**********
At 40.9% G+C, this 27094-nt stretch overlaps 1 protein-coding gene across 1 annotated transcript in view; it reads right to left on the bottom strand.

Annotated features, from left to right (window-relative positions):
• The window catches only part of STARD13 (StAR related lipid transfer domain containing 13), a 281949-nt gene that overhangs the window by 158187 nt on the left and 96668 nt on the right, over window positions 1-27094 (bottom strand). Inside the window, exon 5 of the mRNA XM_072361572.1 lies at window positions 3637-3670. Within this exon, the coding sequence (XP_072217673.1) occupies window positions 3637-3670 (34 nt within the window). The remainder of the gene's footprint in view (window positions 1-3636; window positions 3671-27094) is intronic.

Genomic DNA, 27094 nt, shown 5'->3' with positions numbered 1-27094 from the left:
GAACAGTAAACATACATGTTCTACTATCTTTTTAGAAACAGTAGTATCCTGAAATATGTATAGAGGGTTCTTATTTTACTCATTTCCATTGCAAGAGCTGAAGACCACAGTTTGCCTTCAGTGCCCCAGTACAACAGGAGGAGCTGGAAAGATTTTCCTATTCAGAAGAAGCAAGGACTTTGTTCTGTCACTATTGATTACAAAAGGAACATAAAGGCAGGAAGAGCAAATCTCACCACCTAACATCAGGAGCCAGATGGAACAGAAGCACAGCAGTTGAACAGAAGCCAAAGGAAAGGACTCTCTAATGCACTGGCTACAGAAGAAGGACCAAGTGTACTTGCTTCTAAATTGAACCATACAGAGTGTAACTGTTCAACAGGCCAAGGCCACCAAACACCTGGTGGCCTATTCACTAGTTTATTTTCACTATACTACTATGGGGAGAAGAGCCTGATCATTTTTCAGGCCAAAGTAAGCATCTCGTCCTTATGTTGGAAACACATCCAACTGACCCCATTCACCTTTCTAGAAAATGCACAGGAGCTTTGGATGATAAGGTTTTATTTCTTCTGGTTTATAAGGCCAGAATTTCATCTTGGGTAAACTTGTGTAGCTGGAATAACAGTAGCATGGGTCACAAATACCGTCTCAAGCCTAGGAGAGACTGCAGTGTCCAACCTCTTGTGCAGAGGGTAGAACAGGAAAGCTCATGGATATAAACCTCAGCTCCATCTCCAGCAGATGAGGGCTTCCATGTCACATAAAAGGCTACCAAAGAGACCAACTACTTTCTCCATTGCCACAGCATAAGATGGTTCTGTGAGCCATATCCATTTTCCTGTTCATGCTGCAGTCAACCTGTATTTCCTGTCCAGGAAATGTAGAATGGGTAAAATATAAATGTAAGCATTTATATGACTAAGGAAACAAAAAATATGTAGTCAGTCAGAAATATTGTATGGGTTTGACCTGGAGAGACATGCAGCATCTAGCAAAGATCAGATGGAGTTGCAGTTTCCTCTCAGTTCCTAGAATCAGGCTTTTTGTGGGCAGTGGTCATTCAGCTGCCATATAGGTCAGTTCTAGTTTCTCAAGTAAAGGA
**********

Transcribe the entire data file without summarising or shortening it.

At 40.9% G+C, this 27094-nt stretch overlaps 1 protein-coding gene across 1 annotated transcript in view; it reads right to left on the bottom strand.

Annotated features, from left to right (window-relative positions):
• The window catches only part of STARD13 (StAR related lipid transfer domain containing 13), a 281949-nt gene that overhangs the window by 158187 nt on the left and 96668 nt on the right, over window positions 1-27094 (bottom strand). Inside the window, exon 5 of the mRNA XM_072361572.1 lies at window positions 3637-3670. Within this exon, the coding sequence (XP_072217673.1) occupies window positions 3637-3670 (34 nt within the window). The remainder of the gene's footprint in view (window positions 1-3636; window positions 3671-27094) is intronic.

Genomic DNA, 27094 nt, shown 5'->3' with positions numbered 1-27094 from the left:
GAACAGTAAACATACATGTTCTACTATCTTTTTAGAAACAGTAGTATCCTGAAATATGTATAGAGGGTTCTTATTTTACTCATTTCCATTGCAAGAGCTGAAGACCACAGTTTGCCTTCAGTGCCCCAGTACAACAGGAGGAGCTGGAAAGATTTTCCTATTCAGAAGAAGCAAGGACTTTGTTCTGTCACTATTGATTACAAAAGGAACATAAAGGCAGGAAGAGCAAATCTCACCACCTAACATCAGGAGCCAGATGGAACAGAAGCACAGCAGTTGAACAGAAGCCAAAGGAAAGGACTCTCTAATGCACTGGCTACAGAAGAAGGACCAAGTGTACTTGCTTCTAAATTGAACCATACAGAGTGTAACTGTTCAACAGGCCAAGGCCACCAAACACCTGGTGGCCTATTCACTAGTTTATTTTCACTATACTACTATGGGGAGAAGAGCCTGATCATTTTTCAGGCCAAAGTAAGCATCTCGTCCTTATGTTGGAAACACATCCAACTGACCCCATTCACCTTTCTAGAAAATGCACAGGAGCTTTGGATGATAAGGTTTTATTTCTTCTGGTTTATAAGGCCAGAATTTCATCTTGGGTAAACTTGTGTAGCTGGAATAACAGTAGCATGGGTCACAAATACCGTCTCAAGCCTAGGAGAGACTGCAGTGTCCAACCTCTTGTGCAGAGGGTAGAACAGGAAAGCTCATGGATATAAACCTCAGCTCCATCTCCAGCAGATGAGGGCTTCCATGTCACATAAAAGGCTACCAAAGAGACCAACTACTTTCTCCATTGCCACAGCATAAGATGGTTCTGTGAGCCATATCCATTTTCCTGTTCATGCTGCAGTCAACCTGTATTTCCTGTCCAGGAAATGTAGAATGGGTAAAATATAAATGTAAGCATTTATATGACTAAGGAAACAAAAAATATGTAGTCAGTCAGAAATATTGTATGGGTTTGACCTGGAGAGACATGCAGCATCTAGCAAAGATCAGATGGAGTTGCAGTTTCCTCTCAGTTCCTAGAATCAGGCTTTTTGTGGGCAGTGGTCATTCAGCTGCCATATAGGTCAGTTCTAGTTTCTCAAGTAAAGGA